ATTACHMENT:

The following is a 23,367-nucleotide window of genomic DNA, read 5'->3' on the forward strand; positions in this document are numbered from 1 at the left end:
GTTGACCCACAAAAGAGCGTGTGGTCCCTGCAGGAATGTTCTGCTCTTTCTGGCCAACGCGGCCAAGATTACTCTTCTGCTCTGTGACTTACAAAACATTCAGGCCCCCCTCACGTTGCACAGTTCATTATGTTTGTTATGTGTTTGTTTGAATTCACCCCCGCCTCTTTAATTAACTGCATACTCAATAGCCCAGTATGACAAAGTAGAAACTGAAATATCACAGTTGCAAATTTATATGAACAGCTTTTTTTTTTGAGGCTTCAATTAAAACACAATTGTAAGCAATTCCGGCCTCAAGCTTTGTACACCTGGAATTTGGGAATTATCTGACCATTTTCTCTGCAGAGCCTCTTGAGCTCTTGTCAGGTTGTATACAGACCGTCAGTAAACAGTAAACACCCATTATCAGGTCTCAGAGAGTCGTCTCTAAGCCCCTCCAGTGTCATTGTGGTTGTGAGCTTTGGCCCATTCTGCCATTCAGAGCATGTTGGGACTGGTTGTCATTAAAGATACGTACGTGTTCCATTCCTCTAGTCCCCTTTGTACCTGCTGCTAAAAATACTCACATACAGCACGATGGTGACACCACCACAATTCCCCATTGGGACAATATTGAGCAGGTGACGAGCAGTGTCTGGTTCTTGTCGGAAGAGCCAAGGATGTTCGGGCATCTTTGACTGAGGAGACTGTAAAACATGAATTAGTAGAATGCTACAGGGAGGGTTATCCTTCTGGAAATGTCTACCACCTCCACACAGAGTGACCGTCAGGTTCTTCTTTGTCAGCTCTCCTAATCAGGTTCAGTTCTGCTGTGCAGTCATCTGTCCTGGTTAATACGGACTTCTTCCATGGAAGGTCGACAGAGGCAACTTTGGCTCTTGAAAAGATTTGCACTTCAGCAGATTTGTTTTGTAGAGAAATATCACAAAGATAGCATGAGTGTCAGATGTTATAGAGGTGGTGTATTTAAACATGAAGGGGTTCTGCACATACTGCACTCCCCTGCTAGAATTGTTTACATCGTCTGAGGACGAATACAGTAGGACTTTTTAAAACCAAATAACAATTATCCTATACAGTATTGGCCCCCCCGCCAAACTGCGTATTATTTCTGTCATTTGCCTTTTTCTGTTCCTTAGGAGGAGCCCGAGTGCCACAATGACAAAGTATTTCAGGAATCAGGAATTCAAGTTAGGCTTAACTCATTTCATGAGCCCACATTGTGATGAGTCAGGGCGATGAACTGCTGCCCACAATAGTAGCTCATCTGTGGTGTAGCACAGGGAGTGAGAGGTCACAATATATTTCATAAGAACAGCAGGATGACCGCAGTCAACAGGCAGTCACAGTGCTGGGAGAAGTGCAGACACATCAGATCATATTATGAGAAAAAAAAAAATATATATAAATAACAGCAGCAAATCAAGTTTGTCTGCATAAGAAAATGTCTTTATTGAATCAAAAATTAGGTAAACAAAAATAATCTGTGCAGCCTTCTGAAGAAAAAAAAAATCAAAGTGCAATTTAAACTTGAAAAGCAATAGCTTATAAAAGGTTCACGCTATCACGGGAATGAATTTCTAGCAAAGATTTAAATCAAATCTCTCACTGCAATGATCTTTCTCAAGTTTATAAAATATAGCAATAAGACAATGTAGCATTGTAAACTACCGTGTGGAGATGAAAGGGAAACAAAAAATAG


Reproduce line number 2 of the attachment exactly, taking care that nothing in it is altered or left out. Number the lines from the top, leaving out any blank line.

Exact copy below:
GTTGACCCACAAAAGAGCGTGTGGTCCCTGCAGGAATGTTCTGCTCTTTCTGGCCAACGCGGCCAAGATTACTCTTCTGCTCTGTGACTTACAAAACATTCAGGCCCCCCTCACGTTGCACAGTTCATTATGTTTGTTATGTGTTTGTTTGAATTCACCCCCGCCTCTTTAATTAACTGCATACTCAATAGCCCAGTATGACAAAGTAGAAACTGAAATATCACAGTTGCAAATTTATATGAACAGCTTTTTTTTTTGAGGCTTCAATTAAAACACAATTGTAAGCAATTCCGGCCTCAAGCTTTGTACACCTGGAATTTGGGAATTATCTGACCATTTTCTCTGCAGAGCCTCTTGAGCTCTTGTCAGGTTGTATACAGACCGTCAGTAAACAGTAAACACCCATTATCAGGTCTCAGAGAGTCGTCTCTAAGCCCCTCCAGTGTCATTGTGGTTGTGAGCTTTGGCCCATTCTGCCATTCAGAGCATGTTGGGACTGGTTGTCATTAAAGATACGTACGTGTTCCATTCCTCTAGTCCCCTTTGTACCTGCTGCTAAAAATACTCACATACAGCACGATGGTGACACCACCACAATTCCCCATTGGGACAATATTGAGCAGGTGACGAGCAGTGTCTGGTTCTTGTCGGAAGAGCCAAGGATGTTCGGGCATCTTTGACTGAGGAGACTGTAAAACATGAATTAGTAGAATGCTACAGGGAGGGTTATCCTTCTGGAAATGTCTACCACCTCCACACAGAGTGACCGTCAGGTTCTTCTTTGTCAGCTCTCCTAATCAGGTTCAGTTCTGCTGTGCAGTCATCTGTCCTGGTTAATACGGACTTCTTCCATGGAAGGTCGACAGAGGCAACTTTGGCTCTTGAAAAGATTTGCACTTCAGCAGATTTGTTTTGTAGAGAAATATCACAAAGATAGCATGAGTGTCAGATGTTATAGAGGTGGTGTATTTAAACATGAAGGGGTTCTGCACATACTGCACTCCCCTGCTAGAATTGTTTACATCGTCTGAGGACGAATACAGTAGGACTTTTTAAAACCAAATAACAATTATCCTATACAGTATTGGCCCCCCCGCCAAACTGCGTATTATTTCTGTCATTTGCCTTTTTCTGTTCCTTAGGAGGAGCCCGAGTGCCACAATGACAAAGTATTTCAGGAATCAGGAATTCAAGTTAGGCTTAACTCATTTCATGAGCCCACATTGTGATGAGTCAGGGCGATGAACTGCTGCCCACAATAGTAGCTCATCTGTGGTGTAGCACAGGGAGTGAGAGGTCACAATATATTTCATAAGAACAGCAGGATGACCGCAGTCAACAGGCAGTCACAGTGCTGGGAGAAGTGCAGACACATCAGATCATATTATGAGAAAAAAAAAAATATATATAAATAACAGCAGCAAATCAAGTTTGTCTGCATAAGAAAATGTCTTTATTGAATCAAAAATTAGGTAAACAAAAATAATCTGTGCAGCCTTCTGAAGAAAAAAAAAATCAAAGTGCAATTTAAACTTGAAAAGCAATAGCTTATAAAAGGTTCACGCTATCACGGGAATGAATTTCTAGCAAAGATTTAAATCAAATCTCTCACTGCAATGATCTTTCTCAAGTTTATAAAATATAGCAATAAGACAATGTAGCATTGTAAACTACCGTGTGGAGATGAAAGGGAAACAAAAAATAG